Forty-four percent of internal hospital or health system CEO promotions were former COOs, according to a recent Billian’s HealthDATA report.

The healthcare market sees a plethora of C-suite moves each year. Billian’s HealthDATA released a report pooling data from 384 executive moves from January to July of 2014. Here are 10 statistics on hospital hiring, according to the data.

1.    Forty percent of placements were internal promotions, whereas 60 percent of hospital placements involve an outside-hire.
2.    More than half (58 percent) of CEO outside-hires were former CEOs of other hospitals.
3.    CEO moves to other CEO positions at sister campuses made up 12 percent of internal movements.
4.    The promotion  . . .        read more here .   FROM Becker’s Hospital Review. . .

60 things to know about healthcare reform

August 25, 2014 by Pat Lynch
Written by Dani Gordon (Twitter | Google+)  | August 19, 2014

Health reform is and has been a hot-button issue for both politicians and healthcare leaders for the last few years, though talk of significant, government-led reform has been discussed for decades. In the wake of the Patient Protection and Affordable Care Act, healthcare reform is a highly contested and very politically polarizing issue. It is therefore very important to know what is going on and where. The following are 60 things to know about healthcare reform in the United States.

1. The Senate passed the PPACA on Dec. 24, 2009 with a 60 to 39 vote after months of heated partisan debate. It then passed in the House on March 21, 2010 with a vote of 219 to 212 to approve the measure, and on March 23, 2010, President Obama signed the original PPACA into law.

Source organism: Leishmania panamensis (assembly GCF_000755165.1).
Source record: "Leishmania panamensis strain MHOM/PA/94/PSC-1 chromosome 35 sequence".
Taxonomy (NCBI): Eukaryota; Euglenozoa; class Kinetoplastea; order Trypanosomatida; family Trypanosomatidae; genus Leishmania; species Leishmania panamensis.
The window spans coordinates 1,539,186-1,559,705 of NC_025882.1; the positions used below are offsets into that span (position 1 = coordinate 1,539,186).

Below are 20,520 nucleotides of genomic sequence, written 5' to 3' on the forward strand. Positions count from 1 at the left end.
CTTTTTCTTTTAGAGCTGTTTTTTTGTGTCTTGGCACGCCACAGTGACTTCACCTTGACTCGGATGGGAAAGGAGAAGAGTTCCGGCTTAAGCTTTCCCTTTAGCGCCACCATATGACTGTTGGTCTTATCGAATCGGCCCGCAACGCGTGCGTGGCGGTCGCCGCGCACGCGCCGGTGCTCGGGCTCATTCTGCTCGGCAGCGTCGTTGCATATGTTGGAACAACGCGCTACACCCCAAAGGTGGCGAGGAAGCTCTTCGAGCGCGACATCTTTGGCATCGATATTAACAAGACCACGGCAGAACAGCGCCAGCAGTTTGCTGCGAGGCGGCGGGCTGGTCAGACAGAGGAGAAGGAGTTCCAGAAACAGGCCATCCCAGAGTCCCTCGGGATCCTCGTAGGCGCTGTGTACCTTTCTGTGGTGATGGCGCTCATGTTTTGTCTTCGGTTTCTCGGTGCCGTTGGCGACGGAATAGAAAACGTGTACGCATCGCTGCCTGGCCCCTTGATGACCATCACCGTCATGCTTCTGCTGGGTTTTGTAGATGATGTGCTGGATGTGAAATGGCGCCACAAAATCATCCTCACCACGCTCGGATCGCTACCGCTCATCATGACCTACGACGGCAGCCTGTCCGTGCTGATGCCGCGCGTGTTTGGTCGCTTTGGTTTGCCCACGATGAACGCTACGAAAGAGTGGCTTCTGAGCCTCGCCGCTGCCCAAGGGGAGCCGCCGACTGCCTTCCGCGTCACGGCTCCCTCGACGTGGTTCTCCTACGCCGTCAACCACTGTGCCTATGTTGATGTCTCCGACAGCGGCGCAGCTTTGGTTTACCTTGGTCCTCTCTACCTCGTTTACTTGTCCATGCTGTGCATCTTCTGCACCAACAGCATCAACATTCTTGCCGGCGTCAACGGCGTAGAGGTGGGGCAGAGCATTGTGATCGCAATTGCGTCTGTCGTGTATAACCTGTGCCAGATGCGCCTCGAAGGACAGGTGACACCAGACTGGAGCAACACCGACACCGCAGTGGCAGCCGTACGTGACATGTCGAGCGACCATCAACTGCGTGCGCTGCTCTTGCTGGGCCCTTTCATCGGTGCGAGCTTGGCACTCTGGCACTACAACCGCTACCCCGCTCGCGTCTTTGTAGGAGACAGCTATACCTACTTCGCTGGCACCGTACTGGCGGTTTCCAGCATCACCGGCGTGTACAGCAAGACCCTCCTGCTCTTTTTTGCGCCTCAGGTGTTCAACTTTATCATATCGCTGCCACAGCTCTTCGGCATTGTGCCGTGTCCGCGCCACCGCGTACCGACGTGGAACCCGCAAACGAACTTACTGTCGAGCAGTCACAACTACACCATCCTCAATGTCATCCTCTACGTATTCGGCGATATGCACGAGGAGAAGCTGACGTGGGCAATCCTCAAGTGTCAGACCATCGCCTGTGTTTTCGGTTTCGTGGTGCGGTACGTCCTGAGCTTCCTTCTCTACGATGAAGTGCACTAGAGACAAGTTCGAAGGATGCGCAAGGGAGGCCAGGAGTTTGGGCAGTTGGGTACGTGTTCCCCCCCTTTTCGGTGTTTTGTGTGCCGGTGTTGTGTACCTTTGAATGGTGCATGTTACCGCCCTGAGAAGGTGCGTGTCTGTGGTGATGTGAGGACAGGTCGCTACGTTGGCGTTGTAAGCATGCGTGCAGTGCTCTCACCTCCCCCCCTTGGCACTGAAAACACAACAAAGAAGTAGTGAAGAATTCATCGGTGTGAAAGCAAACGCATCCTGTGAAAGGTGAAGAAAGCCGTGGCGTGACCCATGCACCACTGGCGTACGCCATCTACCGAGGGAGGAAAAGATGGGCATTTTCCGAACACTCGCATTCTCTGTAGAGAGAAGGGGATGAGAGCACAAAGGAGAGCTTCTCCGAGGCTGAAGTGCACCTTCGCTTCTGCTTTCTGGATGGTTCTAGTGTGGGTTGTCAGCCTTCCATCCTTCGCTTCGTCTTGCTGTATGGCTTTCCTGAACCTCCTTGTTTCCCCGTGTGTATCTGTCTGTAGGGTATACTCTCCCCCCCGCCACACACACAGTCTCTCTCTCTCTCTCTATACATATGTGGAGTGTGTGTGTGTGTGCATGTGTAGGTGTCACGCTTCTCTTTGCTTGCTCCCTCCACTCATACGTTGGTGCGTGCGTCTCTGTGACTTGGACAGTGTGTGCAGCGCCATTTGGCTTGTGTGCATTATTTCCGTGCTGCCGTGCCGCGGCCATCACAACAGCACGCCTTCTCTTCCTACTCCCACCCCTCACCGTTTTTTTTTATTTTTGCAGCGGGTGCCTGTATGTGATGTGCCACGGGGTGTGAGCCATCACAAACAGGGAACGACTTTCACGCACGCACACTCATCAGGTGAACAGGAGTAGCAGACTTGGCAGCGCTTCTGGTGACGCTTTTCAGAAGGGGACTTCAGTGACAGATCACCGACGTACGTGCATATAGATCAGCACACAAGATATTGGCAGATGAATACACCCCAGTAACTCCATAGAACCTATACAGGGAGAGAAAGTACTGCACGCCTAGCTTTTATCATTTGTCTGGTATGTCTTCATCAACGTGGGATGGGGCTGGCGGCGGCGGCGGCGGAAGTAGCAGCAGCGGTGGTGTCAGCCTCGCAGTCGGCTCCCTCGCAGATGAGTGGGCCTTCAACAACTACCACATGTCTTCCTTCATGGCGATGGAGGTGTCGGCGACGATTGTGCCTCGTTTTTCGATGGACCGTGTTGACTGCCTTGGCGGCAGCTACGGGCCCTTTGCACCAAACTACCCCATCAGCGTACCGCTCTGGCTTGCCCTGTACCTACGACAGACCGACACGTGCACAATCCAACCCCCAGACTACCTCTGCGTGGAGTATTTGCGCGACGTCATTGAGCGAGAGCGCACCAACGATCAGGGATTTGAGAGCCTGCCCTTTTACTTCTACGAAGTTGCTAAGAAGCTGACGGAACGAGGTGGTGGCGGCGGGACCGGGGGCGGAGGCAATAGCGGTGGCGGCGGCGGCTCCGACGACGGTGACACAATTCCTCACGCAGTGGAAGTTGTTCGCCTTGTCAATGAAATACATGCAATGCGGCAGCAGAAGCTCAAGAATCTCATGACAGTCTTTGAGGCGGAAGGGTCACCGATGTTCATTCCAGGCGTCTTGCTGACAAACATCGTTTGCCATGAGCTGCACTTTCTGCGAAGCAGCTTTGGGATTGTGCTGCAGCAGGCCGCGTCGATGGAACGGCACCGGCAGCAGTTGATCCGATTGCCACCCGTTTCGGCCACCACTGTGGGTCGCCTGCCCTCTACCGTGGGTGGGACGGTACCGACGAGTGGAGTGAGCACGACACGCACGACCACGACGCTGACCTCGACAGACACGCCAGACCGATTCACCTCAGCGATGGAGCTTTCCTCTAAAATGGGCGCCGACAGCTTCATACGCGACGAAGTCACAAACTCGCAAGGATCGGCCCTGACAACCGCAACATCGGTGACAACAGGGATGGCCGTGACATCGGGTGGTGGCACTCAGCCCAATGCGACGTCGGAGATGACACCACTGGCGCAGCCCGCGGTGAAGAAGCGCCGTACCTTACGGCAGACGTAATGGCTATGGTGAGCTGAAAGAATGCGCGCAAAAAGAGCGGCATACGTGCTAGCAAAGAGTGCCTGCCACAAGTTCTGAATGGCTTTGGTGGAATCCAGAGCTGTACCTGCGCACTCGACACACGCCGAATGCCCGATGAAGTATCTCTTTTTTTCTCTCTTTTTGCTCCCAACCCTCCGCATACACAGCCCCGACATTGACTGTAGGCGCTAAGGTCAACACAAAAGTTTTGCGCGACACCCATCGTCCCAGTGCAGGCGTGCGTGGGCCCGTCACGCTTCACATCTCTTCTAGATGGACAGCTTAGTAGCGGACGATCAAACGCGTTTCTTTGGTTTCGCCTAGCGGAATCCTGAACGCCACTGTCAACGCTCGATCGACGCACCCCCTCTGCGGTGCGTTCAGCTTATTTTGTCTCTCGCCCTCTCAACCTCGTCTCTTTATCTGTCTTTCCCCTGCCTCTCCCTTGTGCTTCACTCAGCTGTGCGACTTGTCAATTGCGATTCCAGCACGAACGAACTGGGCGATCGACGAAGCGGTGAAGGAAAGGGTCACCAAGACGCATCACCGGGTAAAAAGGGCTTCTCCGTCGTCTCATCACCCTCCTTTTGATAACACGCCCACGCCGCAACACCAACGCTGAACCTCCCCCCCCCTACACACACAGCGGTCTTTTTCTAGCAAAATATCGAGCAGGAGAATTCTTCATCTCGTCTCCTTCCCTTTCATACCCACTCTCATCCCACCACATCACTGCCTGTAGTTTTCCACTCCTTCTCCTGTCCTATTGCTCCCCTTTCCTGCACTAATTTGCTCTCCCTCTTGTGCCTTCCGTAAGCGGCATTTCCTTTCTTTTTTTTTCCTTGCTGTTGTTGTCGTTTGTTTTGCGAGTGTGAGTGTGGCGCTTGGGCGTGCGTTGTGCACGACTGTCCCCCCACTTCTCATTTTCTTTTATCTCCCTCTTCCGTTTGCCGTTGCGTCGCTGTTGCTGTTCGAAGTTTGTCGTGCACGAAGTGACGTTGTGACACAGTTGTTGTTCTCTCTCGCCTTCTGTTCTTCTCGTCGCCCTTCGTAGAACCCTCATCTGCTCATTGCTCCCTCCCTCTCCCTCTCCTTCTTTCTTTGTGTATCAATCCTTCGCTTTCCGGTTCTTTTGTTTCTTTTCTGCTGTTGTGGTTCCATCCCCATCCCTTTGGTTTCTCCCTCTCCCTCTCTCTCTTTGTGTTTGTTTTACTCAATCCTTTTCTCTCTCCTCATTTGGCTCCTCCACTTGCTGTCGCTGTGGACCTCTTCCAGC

Read the rest at Becker’s Hospital Review


TEE Transducers – What care do they need between patients?

August 25, 2014 by Pat Lynch

There are a few special items in medicine which are not currently being care for properly.  We all know that instruments used in surgery must be sterilized between patients.  We also know that IV tubing and syringes must be kept sterile after opening the package in which they are contained.  But what about TEE transducers (also called TEE probes)?

TEEs are special (and expensive) ultrasound probes which are placed into a patient’s mouth and down their throat.  The purpose of a TEE is to see a clear picture of the heart.  You see, the sternum (or breastbone) forma a protective armored plate over the heart.  Ultrasound cannot penetrate the bone of the sternum.  So the only way to see the heart clearly is to go BEHIND the sternum.  Conveniently, there is an available passageway which doctors can use.  It is the esophogus.

Since TEEs are used on multiple patients, there is a prescribed cleaning method between each patient.  This is intended to assure that any germs, etc. from one patient are not transferred to another.  Each TEE manufacturer had their own cleaning process, but they are all very similar.